While the S&P 500 closed at another new high, the VIX also spiked, an unusual occurrence that may have negative implications in the intermediate-term.
Among the themes in the stock market of late are the inexorable drift higher in the major averages and the rock-bottom levels to which the VIX has dropped, and stayed. On Wednesday, the former persisted but, in a stunning fashion, the latter did an about-face. Specifically, while the S&P 500 rose a half of one percent to another all-time high, the VIX, a.k.a., the S&P 500 Volatility Index, actually jumped by more than 11%. If you think that sounds odd, you’re actually underestimating the situation.
This was the largest rise in the VIX on a day in which the S&P 500 gained as much as .5% in 20 years, and just the 8th time it ever gained so much on such days since the VIX’s inception in 1986. It was also just the 8th time ever that the VIX jumped by as much as 11% when the S&P 500 hit a 52-week high – and also the first time in 20 years.
We took a closer look at that last statistic pertaining to the VIX’s behavior at S&P 500 new highs to try to ascertain any potential edge in the market’s subsequent behavior. As 7 precedents, and none in the last 20 years, hardly helps in examining the meaning behind this development, we have loosened the parameters a bit. Specifically, we looked at all days on which the S&P 500 closed at a 52-week high and the VIX rose by more than 4%.
As it turns out, Wednesday’s occurrence makes the 19th such day since 1999.
From a glance at the chart, it may appear that many of the prior events occurred near short or intermediate-term tops. That observation would be correct. As such, the aggregate performance of the S&P 500 subsequent to the prior events was sub-par, particularly in the intermediate-term.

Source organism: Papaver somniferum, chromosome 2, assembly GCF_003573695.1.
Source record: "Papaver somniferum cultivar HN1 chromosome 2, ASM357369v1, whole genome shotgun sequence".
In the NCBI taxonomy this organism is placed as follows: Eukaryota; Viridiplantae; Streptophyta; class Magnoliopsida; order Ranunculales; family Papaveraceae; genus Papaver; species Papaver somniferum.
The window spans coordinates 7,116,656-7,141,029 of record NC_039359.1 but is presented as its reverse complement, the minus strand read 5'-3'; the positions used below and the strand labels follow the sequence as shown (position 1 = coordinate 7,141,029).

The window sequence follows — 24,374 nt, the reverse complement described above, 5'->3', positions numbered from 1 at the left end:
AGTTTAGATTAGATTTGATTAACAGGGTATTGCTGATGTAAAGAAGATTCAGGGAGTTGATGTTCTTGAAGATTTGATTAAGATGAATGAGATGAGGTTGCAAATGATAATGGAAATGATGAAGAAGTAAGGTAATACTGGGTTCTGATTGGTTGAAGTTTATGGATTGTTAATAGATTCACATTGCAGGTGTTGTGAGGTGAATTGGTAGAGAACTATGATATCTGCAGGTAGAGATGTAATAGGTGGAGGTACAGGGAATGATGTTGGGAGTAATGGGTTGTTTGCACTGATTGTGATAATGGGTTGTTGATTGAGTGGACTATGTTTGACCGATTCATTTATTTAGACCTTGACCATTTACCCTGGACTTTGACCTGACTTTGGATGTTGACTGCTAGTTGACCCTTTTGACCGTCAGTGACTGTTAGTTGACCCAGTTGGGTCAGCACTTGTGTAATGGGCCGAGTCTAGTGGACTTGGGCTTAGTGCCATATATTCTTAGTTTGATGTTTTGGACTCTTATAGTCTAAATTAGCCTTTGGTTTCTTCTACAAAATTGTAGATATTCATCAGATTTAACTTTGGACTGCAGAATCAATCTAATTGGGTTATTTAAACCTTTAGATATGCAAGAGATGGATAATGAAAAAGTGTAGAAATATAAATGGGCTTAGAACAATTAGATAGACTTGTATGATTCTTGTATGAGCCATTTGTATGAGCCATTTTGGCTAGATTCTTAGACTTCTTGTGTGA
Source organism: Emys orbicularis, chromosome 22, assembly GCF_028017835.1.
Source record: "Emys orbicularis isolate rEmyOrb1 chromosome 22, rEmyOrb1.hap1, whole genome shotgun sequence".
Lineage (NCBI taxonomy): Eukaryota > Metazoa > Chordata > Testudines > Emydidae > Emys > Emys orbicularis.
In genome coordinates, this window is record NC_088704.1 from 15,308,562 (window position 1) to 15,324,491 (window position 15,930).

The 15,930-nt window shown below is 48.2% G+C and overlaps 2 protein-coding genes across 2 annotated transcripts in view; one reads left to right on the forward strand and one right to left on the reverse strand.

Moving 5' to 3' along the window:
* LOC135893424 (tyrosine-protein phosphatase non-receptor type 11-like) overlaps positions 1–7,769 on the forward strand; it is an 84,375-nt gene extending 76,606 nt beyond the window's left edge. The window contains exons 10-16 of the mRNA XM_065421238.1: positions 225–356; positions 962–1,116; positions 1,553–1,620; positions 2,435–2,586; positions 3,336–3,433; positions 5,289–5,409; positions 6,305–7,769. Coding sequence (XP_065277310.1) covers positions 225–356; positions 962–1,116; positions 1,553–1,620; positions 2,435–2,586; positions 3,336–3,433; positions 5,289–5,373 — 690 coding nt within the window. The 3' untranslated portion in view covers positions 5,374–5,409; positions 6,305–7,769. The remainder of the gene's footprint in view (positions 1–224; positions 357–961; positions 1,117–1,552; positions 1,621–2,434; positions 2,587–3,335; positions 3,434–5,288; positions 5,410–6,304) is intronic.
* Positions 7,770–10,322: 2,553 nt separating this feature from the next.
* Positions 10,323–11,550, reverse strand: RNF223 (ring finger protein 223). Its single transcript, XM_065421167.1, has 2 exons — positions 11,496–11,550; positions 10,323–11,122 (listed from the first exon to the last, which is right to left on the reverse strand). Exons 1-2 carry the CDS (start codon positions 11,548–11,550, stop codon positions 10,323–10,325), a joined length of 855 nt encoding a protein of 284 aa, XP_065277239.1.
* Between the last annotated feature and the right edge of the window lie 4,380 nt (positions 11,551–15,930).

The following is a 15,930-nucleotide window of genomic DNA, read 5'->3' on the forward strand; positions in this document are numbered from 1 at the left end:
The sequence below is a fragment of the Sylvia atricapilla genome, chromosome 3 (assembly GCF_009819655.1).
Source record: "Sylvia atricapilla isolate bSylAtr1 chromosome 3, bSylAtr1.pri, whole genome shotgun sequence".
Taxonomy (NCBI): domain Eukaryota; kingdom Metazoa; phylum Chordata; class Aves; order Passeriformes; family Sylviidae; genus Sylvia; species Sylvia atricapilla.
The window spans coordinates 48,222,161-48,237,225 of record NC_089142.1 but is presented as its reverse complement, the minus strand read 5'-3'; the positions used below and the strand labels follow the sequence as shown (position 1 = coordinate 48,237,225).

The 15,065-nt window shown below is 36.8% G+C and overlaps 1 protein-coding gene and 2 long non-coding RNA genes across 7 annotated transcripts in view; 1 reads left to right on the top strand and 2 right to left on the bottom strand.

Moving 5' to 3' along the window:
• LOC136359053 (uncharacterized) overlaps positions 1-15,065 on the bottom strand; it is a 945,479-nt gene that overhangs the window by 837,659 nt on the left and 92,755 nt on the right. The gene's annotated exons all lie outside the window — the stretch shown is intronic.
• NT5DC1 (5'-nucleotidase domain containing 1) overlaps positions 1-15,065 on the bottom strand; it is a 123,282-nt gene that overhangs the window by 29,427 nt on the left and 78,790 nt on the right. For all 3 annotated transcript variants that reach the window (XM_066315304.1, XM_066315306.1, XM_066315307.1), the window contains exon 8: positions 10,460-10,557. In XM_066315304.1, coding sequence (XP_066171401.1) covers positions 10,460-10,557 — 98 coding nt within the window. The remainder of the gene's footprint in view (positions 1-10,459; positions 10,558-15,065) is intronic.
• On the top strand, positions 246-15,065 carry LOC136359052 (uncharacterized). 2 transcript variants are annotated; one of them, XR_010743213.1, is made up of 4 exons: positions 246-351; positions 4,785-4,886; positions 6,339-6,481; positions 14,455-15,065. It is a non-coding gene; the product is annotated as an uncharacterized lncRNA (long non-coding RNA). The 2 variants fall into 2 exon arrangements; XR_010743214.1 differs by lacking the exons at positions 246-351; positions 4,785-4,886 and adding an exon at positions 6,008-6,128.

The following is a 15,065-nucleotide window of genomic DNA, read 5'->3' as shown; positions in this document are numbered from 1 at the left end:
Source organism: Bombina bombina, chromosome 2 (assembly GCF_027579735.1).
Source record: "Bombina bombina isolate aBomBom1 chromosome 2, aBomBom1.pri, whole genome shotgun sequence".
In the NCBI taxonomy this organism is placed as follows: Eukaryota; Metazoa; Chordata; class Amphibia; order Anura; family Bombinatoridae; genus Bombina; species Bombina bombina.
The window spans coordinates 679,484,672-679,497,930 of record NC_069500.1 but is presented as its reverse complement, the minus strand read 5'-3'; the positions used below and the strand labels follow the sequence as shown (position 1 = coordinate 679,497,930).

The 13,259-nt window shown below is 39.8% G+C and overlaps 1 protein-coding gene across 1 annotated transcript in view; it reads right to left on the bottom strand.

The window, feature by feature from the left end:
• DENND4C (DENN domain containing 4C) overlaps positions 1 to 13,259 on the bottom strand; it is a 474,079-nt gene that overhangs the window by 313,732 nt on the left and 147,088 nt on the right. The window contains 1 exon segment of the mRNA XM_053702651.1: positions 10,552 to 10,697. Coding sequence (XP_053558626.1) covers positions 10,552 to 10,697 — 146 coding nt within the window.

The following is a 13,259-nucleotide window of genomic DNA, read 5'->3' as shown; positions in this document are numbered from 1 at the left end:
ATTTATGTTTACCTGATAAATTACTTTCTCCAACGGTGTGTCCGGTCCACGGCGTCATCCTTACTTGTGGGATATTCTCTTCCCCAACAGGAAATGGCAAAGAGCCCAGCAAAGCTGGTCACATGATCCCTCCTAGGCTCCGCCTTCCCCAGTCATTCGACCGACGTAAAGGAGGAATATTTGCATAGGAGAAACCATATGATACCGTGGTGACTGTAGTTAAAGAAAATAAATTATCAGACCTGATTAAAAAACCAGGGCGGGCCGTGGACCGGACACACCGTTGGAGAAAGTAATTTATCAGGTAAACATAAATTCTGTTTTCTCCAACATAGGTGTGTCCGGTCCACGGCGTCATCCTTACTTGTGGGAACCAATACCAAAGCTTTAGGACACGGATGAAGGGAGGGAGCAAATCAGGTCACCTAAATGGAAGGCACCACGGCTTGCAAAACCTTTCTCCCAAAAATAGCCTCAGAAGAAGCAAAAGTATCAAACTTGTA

As the table shows, the median performance for the S&P 500 was negative from 1 day out to 3 months, with the 3-month figure actually being the weakest of all time frames. Returns were especially consistently negative in the intermediate-term time frames, with just 4 of the 18 events showing a positive 1-month return, and just 5 and 6 over 2 months and 3 months, respectively.
We will also mention that this odd dynamic occurred 37 times between 1986-1998. Why did we not include those occurrences? First, that earlier VIX regime behaved a little differently than in recent years. And we always place more weighting to occurrences in more recent periods. Additionally, and related, there was not much of a trend to the market’s behavior following those earlier events. The S&P 500′s returns were somewhat lackluster out several months, but not egregiously so.
What is the reason for this odd VIX behavior? We can’t say, nor are we typically interested in the “why”. Some have suggested it may be related to the expiration of VIX options. That may be the case, but history does not put asterisks next to historical data so we try not to rationalize things too much. Thus, taking this unusual circumstance at face value, we would have to say the odds favor the S&P 500 “blinking”, i.e., the VIX has the better forecasting record and better chance of being “right”.
That may be troublesome for stock investors over the next few weeks and months.
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Disclaimer: JLFMI’s actual investment decisions are based on our proprietary models. The conclusions based on the study in this letter may or may not be consistent with JLFMI’s actual investment posture at any given time. Additionally, the commentary provided here is for informational purposes only and should not be taken as a recommendation to invest in any specific securities or according to any specific methodologies. Proper due diligence should be performed before investing in any investment vehicle. There is a risk of loss involved in all investments.